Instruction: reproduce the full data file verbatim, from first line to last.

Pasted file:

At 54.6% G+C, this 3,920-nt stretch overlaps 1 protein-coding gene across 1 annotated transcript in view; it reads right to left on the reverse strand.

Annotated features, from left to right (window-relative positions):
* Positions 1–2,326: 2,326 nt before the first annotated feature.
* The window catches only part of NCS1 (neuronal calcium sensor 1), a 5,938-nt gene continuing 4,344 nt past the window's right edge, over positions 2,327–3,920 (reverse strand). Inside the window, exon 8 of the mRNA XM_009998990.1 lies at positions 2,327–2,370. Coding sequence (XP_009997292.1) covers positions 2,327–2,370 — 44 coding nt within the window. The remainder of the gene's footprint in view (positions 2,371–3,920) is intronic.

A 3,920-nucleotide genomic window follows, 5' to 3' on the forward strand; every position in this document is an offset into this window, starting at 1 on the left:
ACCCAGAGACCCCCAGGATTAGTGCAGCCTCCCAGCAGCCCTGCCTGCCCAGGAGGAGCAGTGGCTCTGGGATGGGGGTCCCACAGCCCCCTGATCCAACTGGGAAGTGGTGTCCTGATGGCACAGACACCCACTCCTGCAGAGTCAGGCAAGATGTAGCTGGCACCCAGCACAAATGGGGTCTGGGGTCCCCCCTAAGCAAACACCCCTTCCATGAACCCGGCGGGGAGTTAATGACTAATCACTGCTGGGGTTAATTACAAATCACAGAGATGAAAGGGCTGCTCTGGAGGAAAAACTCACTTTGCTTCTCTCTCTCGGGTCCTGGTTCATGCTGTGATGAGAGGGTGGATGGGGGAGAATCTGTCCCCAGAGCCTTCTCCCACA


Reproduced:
At 54.6% G+C, this 3,920-nt stretch overlaps 1 protein-coding gene across 1 annotated transcript in view; it reads right to left on the reverse strand.

Annotated features, from left to right (window-relative positions):
* Positions 1–2,326: 2,326 nt before the first annotated feature.
* The window catches only part of NCS1 (neuronal calcium sensor 1), a 5,938-nt gene continuing 4,344 nt past the window's right edge, over positions 2,327–3,920 (reverse strand). Inside the window, exon 8 of the mRNA XM_009998990.1 lies at positions 2,327–2,370. Coding sequence (XP_009997292.1) covers positions 2,327–2,370 — 44 coding nt within the window. The remainder of the gene's footprint in view (positions 2,371–3,920) is intronic.

A 3,920-nucleotide genomic window follows, 5' to 3' on the forward strand; every position in this document is an offset into this window, starting at 1 on the left:
ACCCAGAGACCCCCAGGATTAGTGCAGCCTCCCAGCAGCCCTGCCTGCCCAGGAGGAGCAGTGGCTCTGGGATGGGGGTCCCACAGCCCCCTGATCCAACTGGGAAGTGGTGTCCTGATGGCACAGACACCCACTCCTGCAGAGTCAGGCAAGATGTAGCTGGCACCCAGCACAAATGGGGTCTGGGGTCCCCCCTAAGCAAACACCCCTTCCATGAACCCGGCGGGGAGTTAATGACTAATCACTGCTGGGGTTAATTACAAATCACAGAGATGAAAGGGCTGCTCTGGAGGAAAAACTCACTTTGCTTCTCTCTCTCGGGTCCTGGTTCATGCTGTGATGAGAGGGTGGATGGGGGAGAATCTGTCCCCAGAGCCTTCTCCCACA